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ASU Electronic Theses and Dissertations


This collection includes most of the ASU Theses and Dissertations from 2011 to present. ASU Theses and Dissertations are available in downloadable PDF format; however, a small percentage of items are under embargo. Information about the dissertations/theses includes degree information, committee members, an abstract, supporting data or media.

In addition to the electronic theses found in the ASU Digital Repository, ASU Theses and Dissertations can be found in the ASU Library Catalog.

Dissertations and Theses granted by Arizona State University are archived and made available through a joint effort of the ASU Graduate College and the ASU Libraries. For more information or questions about this collection contact or visit the Digital Repository ETD Library Guide or contact the ASU Graduate College at gradformat@asu.edu.


In the traditional setting of quantum mechanics, the Hamiltonian operator does not depend on time. While some Schrödinger equations with time-dependent Hamiltonians have been solved, explicitly solvable cases are typically scarce. This thesis is a collection of papers in which this first author along with Suslov, Suazo, and Lopez, has worked on solving a series of Schrödinger equations with a time-dependent quadratic Hamiltonian that has applications in problems of quantum electrodynamics, lasers, quantum devices such as quantum dots, and external varying fields. In particular the author discusses a new completely integrable case of the time-dependent Schrödinger equation in R^n with …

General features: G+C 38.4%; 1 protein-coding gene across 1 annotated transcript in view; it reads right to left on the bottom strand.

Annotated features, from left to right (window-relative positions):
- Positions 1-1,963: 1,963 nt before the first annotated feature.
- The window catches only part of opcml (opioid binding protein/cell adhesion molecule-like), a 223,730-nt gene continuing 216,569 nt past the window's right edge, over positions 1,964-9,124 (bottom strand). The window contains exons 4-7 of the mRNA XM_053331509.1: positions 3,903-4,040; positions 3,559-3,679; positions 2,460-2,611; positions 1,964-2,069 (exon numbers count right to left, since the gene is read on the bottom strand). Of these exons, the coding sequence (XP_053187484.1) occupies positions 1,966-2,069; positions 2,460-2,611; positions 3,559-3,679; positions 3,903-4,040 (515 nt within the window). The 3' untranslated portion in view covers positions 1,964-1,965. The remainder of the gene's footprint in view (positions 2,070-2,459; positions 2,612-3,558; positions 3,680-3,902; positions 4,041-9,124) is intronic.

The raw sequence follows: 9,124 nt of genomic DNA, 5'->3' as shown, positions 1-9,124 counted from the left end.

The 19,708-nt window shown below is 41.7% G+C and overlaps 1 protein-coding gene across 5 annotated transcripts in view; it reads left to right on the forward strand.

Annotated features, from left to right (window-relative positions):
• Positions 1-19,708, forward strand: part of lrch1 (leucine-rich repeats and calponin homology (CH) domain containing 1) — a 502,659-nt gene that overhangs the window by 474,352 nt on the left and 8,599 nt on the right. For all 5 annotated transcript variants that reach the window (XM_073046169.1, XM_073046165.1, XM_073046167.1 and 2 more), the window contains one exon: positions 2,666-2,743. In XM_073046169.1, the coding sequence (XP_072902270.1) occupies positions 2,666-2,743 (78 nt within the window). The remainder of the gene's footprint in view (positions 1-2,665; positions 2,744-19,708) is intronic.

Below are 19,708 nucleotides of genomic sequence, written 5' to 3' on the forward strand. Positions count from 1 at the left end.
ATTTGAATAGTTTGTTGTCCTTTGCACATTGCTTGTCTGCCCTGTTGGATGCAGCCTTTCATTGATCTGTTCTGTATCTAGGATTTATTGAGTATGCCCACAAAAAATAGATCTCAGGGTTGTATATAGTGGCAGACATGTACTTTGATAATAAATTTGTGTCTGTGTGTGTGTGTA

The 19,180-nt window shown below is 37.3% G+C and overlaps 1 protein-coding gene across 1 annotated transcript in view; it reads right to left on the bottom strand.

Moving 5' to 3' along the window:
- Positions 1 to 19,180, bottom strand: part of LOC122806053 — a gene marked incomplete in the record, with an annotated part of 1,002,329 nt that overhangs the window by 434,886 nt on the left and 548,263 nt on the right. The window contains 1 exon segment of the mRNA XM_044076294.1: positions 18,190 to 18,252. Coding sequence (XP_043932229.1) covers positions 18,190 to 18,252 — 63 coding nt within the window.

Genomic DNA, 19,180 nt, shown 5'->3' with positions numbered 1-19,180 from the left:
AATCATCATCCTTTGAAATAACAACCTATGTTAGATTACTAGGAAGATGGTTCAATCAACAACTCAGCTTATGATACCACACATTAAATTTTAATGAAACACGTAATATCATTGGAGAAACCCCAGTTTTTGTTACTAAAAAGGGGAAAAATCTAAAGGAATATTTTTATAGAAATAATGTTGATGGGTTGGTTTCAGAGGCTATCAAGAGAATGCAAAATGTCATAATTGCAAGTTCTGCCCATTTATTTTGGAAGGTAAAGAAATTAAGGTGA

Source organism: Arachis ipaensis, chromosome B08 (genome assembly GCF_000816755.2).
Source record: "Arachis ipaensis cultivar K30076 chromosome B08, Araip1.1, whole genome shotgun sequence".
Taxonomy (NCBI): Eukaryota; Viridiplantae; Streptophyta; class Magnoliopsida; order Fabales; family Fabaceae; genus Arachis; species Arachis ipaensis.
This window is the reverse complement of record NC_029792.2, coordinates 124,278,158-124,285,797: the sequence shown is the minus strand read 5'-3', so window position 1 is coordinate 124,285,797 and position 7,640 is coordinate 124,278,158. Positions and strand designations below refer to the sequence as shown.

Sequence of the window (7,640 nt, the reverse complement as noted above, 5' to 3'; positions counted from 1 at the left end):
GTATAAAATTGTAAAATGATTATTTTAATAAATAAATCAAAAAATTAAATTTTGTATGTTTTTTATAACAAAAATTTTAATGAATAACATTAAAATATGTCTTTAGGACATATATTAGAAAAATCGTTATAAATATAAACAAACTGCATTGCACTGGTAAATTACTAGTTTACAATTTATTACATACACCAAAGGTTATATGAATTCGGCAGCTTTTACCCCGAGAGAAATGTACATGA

Contributors
Cordero-Soto, Ricardo Javier, Suslov, Sergei, Castillo-Chavez, Carlos, et al.
Created Date
2011

This dissertation is intended to tie together a body of work which utilizes a variety of methods to study applied mathematical models involving heterogeneity often omitted with classical modeling techniques. I posit three cogent classifications of heterogeneity: physiological, behavioral, and local (specifically connectivity in this work). I consider physiological heterogeneity using the method of transport equations to study heterogeneous susceptibility to diseases in open populations (those with births and deaths). I then present three separate models of behavioral heterogeneity. An SIS/SAS model of gonorrhea transmission in a population of highly active men-who-have-sex-with-men (MSM) is presented to study the impact of …

Contributors
Morin, Benjamin Richard, Castillo-Chavez, Carlos, Hiebeler, David, et al.
Created Date
2012